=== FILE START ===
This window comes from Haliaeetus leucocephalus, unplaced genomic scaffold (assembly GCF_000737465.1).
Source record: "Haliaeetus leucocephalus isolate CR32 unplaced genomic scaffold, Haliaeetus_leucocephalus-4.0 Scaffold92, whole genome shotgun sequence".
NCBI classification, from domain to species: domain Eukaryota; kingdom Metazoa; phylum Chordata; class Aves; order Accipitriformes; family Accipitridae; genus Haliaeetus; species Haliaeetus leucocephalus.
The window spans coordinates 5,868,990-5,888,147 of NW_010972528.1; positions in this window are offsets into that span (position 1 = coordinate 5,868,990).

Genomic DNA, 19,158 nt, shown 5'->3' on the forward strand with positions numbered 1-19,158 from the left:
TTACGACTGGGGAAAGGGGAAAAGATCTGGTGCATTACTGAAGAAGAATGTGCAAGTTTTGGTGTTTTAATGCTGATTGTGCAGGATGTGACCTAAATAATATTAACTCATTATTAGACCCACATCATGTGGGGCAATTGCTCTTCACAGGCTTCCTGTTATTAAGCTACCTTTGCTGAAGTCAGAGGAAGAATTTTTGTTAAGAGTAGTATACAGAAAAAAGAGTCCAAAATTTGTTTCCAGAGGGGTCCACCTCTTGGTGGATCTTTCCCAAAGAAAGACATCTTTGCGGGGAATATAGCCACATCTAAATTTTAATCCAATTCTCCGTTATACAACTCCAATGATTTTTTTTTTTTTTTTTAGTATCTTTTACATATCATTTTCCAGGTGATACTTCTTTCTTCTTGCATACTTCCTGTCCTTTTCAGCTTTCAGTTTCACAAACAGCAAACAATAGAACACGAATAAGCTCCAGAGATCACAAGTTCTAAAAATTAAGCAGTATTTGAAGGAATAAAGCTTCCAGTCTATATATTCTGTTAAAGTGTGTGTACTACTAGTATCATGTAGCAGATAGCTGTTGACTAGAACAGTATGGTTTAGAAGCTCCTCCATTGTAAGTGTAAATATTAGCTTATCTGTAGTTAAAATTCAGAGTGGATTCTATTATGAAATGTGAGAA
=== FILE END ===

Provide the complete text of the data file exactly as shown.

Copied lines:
This window comes from Haliaeetus leucocephalus, unplaced genomic scaffold (assembly GCF_000737465.1).
Source record: "Haliaeetus leucocephalus isolate CR32 unplaced genomic scaffold, Haliaeetus_leucocephalus-4.0 Scaffold92, whole genome shotgun sequence".
NCBI classification, from domain to species: domain Eukaryota; kingdom Metazoa; phylum Chordata; class Aves; order Accipitriformes; family Accipitridae; genus Haliaeetus; species Haliaeetus leucocephalus.
The window spans coordinates 5,868,990-5,888,147 of NW_010972528.1; positions in this window are offsets into that span (position 1 = coordinate 5,868,990).

Genomic DNA, 19,158 nt, shown 5'->3' on the forward strand with positions numbered 1-19,158 from the left:
TTACGACTGGGGAAAGGGGAAAAGATCTGGTGCATTACTGAAGAAGAATGTGCAAGTTTTGGTGTTTTAATGCTGATTGTGCAGGATGTGACCTAAATAATATTAACTCATTATTAGACCCACATCATGTGGGGCAATTGCTCTTCACAGGCTTCCTGTTATTAAGCTACCTTTGCTGAAGTCAGAGGAAGAATTTTTGTTAAGAGTAGTATACAGAAAAAAGAGTCCAAAATTTGTTTCCAGAGGGGTCCACCTCTTGGTGGATCTTTCCCAAAGAAAGACATCTTTGCGGGGAATATAGCCACATCTAAATTTTAATCCAATTCTCCGTTATACAACTCCAATGATTTTTTTTTTTTTTTTTAGTATCTTTTACATATCATTTTCCAGGTGATACTTCTTTCTTCTTGCATACTTCCTGTCCTTTTCAGCTTTCAGTTTCACAAACAGCAAACAATAGAACACGAATAAGCTCCAGAGATCACAAGTTCTAAAAATTAAGCAGTATTTGAAGGAATAAAGCTTCCAGTCTATATATTCTGTTAAAGTGTGTGTACTACTAGTATCATGTAGCAGATAGCTGTTGACTAGAACAGTATGGTTTAGAAGCTCCTCCATTGTAAGTGTAAATATTAGCTTATCTGTAGTTAAAATTCAGAGTGGATTCTATTATGAAATGTGAGAA